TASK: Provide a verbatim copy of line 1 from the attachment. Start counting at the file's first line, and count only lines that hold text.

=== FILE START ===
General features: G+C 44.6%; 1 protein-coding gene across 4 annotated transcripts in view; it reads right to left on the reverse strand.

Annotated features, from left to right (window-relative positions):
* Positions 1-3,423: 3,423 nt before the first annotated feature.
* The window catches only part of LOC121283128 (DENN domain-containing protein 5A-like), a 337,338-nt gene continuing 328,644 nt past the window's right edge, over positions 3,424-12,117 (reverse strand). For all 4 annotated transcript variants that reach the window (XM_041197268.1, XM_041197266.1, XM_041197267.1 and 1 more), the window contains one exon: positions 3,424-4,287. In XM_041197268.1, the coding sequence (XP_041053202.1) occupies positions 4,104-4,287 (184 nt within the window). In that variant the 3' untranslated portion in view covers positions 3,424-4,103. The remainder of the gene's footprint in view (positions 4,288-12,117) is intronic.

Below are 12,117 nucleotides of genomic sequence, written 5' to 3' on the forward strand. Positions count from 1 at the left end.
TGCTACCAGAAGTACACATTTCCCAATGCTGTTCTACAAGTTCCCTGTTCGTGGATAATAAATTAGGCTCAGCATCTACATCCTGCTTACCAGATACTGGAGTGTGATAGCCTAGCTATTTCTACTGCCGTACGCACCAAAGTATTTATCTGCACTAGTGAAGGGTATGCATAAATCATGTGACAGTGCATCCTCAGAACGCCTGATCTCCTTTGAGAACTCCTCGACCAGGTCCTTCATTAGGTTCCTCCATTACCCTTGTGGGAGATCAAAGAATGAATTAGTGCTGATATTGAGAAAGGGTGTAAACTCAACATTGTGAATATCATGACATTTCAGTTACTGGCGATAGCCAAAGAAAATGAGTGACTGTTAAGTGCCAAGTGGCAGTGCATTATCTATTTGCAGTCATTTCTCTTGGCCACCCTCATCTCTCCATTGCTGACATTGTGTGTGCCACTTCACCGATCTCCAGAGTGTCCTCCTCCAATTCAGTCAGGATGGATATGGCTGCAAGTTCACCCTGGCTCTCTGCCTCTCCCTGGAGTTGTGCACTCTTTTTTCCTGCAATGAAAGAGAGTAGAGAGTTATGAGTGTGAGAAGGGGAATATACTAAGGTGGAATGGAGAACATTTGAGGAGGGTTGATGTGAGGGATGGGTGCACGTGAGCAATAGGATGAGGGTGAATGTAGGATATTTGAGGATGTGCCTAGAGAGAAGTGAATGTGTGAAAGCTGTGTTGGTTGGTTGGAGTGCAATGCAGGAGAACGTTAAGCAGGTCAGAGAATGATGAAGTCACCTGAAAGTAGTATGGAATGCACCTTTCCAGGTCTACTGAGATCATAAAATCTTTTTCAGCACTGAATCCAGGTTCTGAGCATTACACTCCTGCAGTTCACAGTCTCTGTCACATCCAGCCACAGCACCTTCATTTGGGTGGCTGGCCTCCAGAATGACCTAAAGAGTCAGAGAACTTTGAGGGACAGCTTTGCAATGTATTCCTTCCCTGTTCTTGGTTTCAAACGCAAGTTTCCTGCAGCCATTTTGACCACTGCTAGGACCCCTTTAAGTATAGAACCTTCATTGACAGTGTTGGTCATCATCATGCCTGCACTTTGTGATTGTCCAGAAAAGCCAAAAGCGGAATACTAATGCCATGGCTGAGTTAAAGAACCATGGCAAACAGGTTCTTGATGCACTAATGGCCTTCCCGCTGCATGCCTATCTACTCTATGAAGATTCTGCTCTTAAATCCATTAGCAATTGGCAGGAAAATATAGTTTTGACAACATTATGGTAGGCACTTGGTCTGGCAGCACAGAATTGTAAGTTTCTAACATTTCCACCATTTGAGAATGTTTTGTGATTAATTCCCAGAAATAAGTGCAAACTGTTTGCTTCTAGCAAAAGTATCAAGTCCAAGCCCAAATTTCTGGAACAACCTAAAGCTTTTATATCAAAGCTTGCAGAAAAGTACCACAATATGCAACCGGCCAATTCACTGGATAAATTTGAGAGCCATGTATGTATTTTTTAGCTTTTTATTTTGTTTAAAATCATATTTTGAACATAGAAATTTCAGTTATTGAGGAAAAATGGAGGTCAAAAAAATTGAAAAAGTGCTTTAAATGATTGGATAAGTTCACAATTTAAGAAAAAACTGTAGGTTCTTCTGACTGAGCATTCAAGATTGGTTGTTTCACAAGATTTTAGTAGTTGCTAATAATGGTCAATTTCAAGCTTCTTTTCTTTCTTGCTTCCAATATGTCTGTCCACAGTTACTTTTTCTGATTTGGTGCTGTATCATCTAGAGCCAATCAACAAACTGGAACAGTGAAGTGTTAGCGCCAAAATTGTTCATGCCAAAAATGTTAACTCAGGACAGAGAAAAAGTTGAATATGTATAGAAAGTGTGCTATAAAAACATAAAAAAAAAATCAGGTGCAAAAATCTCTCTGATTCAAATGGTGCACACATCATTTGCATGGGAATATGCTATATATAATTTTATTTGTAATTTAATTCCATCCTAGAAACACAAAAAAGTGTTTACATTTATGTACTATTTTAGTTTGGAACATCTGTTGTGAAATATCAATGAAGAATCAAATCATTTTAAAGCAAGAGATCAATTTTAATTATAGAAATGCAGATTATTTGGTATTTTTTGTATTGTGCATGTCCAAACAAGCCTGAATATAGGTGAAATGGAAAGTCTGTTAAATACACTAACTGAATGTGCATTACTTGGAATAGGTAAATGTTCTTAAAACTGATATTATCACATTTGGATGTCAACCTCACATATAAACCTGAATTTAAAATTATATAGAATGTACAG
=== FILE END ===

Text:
General features: G+C 44.6%; 1 protein-coding gene across 4 annotated transcripts in view; it reads right to left on the reverse strand.